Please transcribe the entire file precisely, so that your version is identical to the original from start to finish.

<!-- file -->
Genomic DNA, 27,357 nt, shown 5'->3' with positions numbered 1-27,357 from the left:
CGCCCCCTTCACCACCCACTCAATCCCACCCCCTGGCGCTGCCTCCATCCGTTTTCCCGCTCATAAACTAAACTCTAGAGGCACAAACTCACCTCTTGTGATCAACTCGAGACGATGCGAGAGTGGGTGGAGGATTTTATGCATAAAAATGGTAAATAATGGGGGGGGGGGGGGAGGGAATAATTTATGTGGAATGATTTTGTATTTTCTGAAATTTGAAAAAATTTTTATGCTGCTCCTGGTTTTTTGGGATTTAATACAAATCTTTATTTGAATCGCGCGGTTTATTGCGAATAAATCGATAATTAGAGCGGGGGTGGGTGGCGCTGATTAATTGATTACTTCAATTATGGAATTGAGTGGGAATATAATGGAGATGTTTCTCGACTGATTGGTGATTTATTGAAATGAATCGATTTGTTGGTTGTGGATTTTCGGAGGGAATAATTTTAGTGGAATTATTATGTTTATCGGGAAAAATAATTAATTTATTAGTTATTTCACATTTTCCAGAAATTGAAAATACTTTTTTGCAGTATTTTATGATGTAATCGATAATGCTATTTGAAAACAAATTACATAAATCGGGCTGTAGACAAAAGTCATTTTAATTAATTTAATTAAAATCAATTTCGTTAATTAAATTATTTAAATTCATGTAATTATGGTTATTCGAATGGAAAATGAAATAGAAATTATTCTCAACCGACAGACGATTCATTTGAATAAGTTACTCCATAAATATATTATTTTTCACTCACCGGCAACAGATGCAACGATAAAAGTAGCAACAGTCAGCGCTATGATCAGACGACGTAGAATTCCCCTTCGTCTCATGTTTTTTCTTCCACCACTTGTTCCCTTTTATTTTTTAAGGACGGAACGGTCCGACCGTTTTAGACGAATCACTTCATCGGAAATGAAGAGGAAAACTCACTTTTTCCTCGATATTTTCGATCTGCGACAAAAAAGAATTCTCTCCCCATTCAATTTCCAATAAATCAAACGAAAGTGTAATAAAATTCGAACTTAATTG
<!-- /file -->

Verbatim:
Genomic DNA, 27,357 nt, shown 5'->3' with positions numbered 1-27,357 from the left:
CGCCCCCTTCACCACCCACTCAATCCCACCCCCTGGCGCTGCCTCCATCCGTTTTCCCGCTCATAAACTAAACTCTAGAGGCACAAACTCACCTCTTGTGATCAACTCGAGACGATGCGAGAGTGGGTGGAGGATTTTATGCATAAAAATGGTAAATAATGGGGGGGGGGGGGGAGGGAATAATTTATGTGGAATGATTTTGTATTTTCTGAAATTTGAAAAAATTTTTATGCTGCTCCTGGTTTTTTGGGATTTAATACAAATCTTTATTTGAATCGCGCGGTTTATTGCGAATAAATCGATAATTAGAGCGGGGGTGGGTGGCGCTGATTAATTGATTACTTCAATTATGGAATTGAGTGGGAATATAATGGAGATGTTTCTCGACTGATTGGTGATTTATTGAAATGAATCGATTTGTTGGTTGTGGATTTTCGGAGGGAATAATTTTAGTGGAATTATTATGTTTATCGGGAAAAATAATTAATTTATTAGTTATTTCACATTTTCCAGAAATTGAAAATACTTTTTTGCAGTATTTTATGATGTAATCGATAATGCTATTTGAAAACAAATTACATAAATCGGGCTGTAGACAAAAGTCATTTTAATTAATTTAATTAAAATCAATTTCGTTAATTAAATTATTTAAATTCATGTAATTATGGTTATTCGAATGGAAAATGAAATAGAAATTATTCTCAACCGACAGACGATTCATTTGAATAAGTTACTCCATAAATATATTATTTTTCACTCACCGGCAACAGATGCAACGATAAAAGTAGCAACAGTCAGCGCTATGATCAGACGACGTAGAATTCCCCTTCGTCTCATGTTTTTTCTTCCACCACTTGTTCCCTTTTATTTTTTAAGGACGGAACGGTCCGACCGTTTTAGACGAATCACTTCATCGGAAATGAAGAGGAAAACTCACTTTTTCCTCGATATTTTCGATCTGCGACAAAAAAGAATTCTCTCCCCATTCAATTTCCAATAAATCAAACGAAAGTGTAATAAAATTCGAACTTAATTG